Herbaceous Lactiflora Peony
is the most common species parent found in nurseries. It is native to China. Most lactiflora cultivars produce sidebuds.
Herbaceous Hybrid Peony
(also known as bush peonies) die to the ground in Winter. They re-emerge in March, or when the snow melts. Many find that they are deer resistant, but not always. Peonies are long lived, minimal care plants.
Hybrids are crosses between two or more species. They bring additional colors, foliage types, and earlier bloom season. Most hybrids produce only one bloom per stem.
Itoh or Intersectional Peony
Itoh or Intersectional peoniesÂ are a cross between the herbaceous (or bush) peony and the tree peony.Â These crosses have produced new, exciting colors.Â The plants have the lovely leaf form of the tree peonies, but die to the ground in the Winter. The plants are strong and healthy with a nice rounded bush form, generally shorter than most bush peonies.Â Since they are recent introductions and are still in short supply they command a high price.
Tree peoniesÂ are called tree peonies for the woody stems that they have. Tree peonies have woody stems that defoliate in the fall, but the woody stems stay intact, above the ground. They tend to bloom earlier and with larger flowers than the bush peony. They are generally slow to increase. Some are sold as named varieties; however, they are frequently sold by color. Tree peonies can have a height as little as 20″ tall, all the way up to over 8′ tall, depending on the plant habit, maturity, and pruning.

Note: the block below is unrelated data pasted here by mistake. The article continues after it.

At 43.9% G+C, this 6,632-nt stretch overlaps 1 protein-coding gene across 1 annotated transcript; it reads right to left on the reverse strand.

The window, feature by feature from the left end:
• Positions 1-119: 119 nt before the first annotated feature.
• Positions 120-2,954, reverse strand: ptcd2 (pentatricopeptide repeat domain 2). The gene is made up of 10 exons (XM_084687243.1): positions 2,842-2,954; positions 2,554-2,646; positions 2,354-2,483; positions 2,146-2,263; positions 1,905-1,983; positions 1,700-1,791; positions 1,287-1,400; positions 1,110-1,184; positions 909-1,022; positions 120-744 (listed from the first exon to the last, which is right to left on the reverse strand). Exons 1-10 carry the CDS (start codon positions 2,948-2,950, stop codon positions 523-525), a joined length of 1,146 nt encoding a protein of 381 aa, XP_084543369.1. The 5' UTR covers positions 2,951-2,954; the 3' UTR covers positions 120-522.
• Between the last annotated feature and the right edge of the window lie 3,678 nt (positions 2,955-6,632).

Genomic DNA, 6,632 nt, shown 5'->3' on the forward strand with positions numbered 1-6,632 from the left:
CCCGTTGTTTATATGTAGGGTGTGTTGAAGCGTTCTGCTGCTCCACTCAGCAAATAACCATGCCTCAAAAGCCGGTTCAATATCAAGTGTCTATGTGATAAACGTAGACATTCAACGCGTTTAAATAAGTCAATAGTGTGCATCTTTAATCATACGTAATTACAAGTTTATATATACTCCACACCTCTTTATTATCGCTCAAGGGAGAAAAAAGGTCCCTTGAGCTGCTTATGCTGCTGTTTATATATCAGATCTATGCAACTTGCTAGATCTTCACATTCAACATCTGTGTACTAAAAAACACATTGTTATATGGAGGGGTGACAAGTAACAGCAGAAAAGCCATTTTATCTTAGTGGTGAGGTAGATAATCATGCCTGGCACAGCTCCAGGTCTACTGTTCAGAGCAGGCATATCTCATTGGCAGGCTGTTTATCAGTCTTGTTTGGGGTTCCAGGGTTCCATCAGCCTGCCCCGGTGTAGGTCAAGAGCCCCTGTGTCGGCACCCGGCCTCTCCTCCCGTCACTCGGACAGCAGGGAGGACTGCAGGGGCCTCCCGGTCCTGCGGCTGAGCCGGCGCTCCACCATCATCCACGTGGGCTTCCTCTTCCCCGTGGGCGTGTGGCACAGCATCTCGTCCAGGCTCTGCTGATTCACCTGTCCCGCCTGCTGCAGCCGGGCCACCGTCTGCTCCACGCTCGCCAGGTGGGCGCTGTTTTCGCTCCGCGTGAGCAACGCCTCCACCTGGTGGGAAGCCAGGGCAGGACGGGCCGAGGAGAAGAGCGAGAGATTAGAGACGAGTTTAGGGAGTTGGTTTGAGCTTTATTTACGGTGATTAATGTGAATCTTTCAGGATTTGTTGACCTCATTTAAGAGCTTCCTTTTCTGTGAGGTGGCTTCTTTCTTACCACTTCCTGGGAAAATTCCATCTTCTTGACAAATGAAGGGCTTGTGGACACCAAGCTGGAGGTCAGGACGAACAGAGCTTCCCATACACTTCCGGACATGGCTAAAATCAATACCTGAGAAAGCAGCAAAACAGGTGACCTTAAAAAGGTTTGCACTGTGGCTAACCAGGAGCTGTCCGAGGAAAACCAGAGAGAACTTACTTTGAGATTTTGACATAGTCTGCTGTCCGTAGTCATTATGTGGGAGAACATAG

All of our tree peonies are field grown on their own roots.Â Some other growers use a quick way to increase tree peonies by grafting a piece from the tree peony parent plant onto a piece of herbaceous root to provide a quick-start energy supply for the tree peony. Sometimes the vigorous herbaceous root takes over to the detriment of the tree peony. In some cases, the herbaceous peony will come up and bloom beside the tree peony. Own-root peonies are also an advantage if the top is damaged by serve freezing or accidental cut down- the roots will send up more buds and stems that will be the same variety as planted.
Types of Blooms
SINGLE peonies are composed of a few broad petals, a single row of which surrounds a mass of pollen-bearing stamens and see-bearing carpels.
Examples: Athena, Dad, Krinkled White, Scarlet Oâ€™Hara, Sea Shell.
With JAPANESE-type blooms the doubling process has begun. The filaments of the stamens have broadened and the anthers have become extremely large.
Examples: Nippon Beauty, Madame Butterfly.
SEMI-DOUBLE flowers contain filaments which have widened irregularly, making petaloids of varying widths throughout which stamens are mixed. The guard petals may or may not be clearly differentiated.
Examples: Paula Fay, Coral Charm, Miss America, Buckeye Belle.
The BOMB-type flower has petaloids derived from both carpels and stamens with are much broader, without any crown, but still are clearly differentiated from the guard petals.
Examples: Red Charm, Raspberry Sundae, Monsieur Jules Elie.
Examples: Ann Cousins, Gardenia, Kansas, Paul M. Wild, Tourangelle.